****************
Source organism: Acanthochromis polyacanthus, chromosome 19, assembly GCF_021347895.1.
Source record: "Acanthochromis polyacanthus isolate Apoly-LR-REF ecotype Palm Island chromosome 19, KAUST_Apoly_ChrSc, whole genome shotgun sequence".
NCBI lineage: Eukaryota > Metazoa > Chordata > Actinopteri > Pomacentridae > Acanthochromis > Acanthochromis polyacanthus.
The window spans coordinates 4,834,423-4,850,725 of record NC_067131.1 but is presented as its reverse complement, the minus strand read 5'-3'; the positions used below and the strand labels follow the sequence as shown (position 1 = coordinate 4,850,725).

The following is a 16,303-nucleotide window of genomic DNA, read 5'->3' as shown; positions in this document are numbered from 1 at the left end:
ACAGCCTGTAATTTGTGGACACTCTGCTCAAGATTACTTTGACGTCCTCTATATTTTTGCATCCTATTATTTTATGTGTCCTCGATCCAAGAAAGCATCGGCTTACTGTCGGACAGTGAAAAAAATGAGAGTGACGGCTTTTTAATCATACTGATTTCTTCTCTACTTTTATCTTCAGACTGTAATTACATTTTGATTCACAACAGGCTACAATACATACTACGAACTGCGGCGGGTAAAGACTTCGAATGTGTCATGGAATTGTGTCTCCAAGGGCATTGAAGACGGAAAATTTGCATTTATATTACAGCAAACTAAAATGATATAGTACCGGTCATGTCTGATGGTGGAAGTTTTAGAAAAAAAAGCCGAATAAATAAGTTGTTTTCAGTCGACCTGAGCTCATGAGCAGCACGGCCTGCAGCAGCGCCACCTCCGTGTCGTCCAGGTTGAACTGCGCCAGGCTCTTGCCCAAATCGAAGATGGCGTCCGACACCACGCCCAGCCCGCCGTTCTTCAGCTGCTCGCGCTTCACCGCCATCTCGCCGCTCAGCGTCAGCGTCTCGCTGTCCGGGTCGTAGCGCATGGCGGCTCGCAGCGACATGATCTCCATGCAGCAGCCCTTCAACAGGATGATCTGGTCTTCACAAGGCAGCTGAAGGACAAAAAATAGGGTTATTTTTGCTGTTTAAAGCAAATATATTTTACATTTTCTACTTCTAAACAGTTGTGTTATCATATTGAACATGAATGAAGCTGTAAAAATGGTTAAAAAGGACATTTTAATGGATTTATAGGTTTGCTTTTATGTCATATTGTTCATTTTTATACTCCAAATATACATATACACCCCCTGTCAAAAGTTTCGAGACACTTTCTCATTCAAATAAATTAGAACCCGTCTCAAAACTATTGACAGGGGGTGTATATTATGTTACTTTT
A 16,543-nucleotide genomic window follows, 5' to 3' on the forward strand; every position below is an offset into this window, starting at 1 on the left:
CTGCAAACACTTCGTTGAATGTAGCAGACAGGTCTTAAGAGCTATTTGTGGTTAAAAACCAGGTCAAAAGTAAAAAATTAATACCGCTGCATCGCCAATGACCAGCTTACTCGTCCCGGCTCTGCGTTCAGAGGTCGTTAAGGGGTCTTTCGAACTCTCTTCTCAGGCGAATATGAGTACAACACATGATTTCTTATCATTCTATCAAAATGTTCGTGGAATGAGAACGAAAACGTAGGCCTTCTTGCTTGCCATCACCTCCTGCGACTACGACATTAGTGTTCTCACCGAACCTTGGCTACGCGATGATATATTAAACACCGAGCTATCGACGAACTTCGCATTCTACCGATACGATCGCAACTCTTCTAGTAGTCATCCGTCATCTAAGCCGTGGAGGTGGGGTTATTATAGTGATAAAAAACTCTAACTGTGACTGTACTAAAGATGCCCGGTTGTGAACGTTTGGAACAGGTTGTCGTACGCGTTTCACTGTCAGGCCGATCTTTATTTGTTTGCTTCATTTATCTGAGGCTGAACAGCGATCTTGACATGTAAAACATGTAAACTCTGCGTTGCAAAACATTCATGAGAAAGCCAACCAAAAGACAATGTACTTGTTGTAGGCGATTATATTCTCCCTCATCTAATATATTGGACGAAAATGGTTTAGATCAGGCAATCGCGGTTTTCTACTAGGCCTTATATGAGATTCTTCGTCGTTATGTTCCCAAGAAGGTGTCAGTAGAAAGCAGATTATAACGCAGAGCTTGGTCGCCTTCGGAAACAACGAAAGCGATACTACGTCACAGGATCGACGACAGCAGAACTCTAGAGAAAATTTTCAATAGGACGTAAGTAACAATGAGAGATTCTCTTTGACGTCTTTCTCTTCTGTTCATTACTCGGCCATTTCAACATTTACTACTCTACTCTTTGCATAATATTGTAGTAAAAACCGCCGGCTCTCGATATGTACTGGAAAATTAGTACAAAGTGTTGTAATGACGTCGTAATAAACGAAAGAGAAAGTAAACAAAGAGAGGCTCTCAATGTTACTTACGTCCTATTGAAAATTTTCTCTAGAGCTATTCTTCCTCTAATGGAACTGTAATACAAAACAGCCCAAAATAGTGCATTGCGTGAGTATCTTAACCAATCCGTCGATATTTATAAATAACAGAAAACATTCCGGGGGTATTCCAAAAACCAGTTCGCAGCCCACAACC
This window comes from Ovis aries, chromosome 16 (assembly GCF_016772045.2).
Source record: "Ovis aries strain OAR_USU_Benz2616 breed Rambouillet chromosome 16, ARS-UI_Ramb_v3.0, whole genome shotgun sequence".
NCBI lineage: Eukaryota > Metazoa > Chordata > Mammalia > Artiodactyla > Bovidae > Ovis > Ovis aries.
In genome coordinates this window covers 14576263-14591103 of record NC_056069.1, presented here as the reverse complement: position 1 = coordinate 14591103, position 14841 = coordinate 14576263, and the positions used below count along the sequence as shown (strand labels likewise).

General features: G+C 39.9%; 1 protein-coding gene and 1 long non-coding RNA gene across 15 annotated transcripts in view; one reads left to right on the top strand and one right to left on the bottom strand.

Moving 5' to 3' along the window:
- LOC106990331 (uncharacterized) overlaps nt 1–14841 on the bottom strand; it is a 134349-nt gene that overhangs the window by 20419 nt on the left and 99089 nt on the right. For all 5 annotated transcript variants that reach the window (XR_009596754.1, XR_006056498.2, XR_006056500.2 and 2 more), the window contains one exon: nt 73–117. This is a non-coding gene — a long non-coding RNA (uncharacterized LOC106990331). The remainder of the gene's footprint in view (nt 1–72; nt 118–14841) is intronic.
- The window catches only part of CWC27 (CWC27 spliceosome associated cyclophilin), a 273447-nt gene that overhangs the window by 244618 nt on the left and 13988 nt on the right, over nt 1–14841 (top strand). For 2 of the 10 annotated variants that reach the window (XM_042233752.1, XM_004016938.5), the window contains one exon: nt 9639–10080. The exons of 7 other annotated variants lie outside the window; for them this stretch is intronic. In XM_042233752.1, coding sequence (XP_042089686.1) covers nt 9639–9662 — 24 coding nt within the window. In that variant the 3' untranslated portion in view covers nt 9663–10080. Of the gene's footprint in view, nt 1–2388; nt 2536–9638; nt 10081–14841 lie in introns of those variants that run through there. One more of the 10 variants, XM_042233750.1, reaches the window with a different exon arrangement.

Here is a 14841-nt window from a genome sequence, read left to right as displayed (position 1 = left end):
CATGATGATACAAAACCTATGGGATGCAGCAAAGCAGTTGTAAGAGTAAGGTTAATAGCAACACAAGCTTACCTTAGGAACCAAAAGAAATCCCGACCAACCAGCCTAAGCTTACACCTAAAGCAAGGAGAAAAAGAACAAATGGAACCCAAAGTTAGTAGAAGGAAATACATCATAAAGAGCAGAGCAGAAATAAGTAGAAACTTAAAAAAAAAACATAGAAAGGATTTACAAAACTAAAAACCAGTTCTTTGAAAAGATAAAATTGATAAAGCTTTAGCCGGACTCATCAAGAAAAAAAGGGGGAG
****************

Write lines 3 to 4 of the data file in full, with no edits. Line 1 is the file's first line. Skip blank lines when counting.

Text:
NCBI lineage: Eukaryota > Metazoa > Chordata > Actinopteri > Pomacentridae > Acanthochromis > Acanthochromis polyacanthus.
The window spans coordinates 4,834,423-4,850,725 of record NC_067131.1 but is presented as its reverse complement, the minus strand read 5'-3'; the positions used below and the strand labels follow the sequence as shown (position 1 = coordinate 4,850,725).